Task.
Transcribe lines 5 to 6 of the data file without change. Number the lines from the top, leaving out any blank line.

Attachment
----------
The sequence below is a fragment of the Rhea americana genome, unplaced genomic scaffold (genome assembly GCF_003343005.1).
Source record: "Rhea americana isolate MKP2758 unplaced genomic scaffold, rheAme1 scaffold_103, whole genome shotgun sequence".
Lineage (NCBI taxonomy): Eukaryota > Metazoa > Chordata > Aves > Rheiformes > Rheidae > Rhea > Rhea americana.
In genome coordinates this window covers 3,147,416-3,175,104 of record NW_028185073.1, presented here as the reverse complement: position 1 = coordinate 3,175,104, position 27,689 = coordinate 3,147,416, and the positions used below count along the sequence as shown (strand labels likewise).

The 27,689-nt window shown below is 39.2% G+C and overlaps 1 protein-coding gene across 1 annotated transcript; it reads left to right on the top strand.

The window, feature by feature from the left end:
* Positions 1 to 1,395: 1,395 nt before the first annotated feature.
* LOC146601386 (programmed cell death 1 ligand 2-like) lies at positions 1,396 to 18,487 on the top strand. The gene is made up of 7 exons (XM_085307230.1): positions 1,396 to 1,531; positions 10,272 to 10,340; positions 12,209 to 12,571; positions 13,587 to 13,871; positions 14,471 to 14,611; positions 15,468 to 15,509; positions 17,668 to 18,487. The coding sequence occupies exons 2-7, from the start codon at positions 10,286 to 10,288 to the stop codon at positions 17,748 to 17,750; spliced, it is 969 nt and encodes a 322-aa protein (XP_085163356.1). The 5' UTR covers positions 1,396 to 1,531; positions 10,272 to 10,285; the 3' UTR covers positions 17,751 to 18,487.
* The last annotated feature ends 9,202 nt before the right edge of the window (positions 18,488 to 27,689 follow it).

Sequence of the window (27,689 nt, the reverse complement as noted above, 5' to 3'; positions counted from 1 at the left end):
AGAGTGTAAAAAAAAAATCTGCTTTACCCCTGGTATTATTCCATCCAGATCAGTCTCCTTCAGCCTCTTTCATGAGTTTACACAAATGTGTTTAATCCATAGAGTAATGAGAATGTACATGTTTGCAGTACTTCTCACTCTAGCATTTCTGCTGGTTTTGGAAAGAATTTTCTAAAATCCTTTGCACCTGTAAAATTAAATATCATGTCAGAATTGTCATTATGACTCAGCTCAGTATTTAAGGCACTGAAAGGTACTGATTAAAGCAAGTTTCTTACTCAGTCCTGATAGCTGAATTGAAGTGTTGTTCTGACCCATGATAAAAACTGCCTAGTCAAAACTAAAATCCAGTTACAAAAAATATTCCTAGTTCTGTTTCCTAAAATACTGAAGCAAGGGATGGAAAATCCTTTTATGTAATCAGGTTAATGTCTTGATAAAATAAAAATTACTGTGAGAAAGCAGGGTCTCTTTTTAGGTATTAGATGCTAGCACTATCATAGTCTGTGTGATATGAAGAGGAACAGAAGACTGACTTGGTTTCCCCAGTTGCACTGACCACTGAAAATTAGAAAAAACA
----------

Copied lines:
The 27,689-nt window shown below is 39.2% G+C and overlaps 1 protein-coding gene across 1 annotated transcript; it reads left to right on the top strand.

The window, feature by feature from the left end: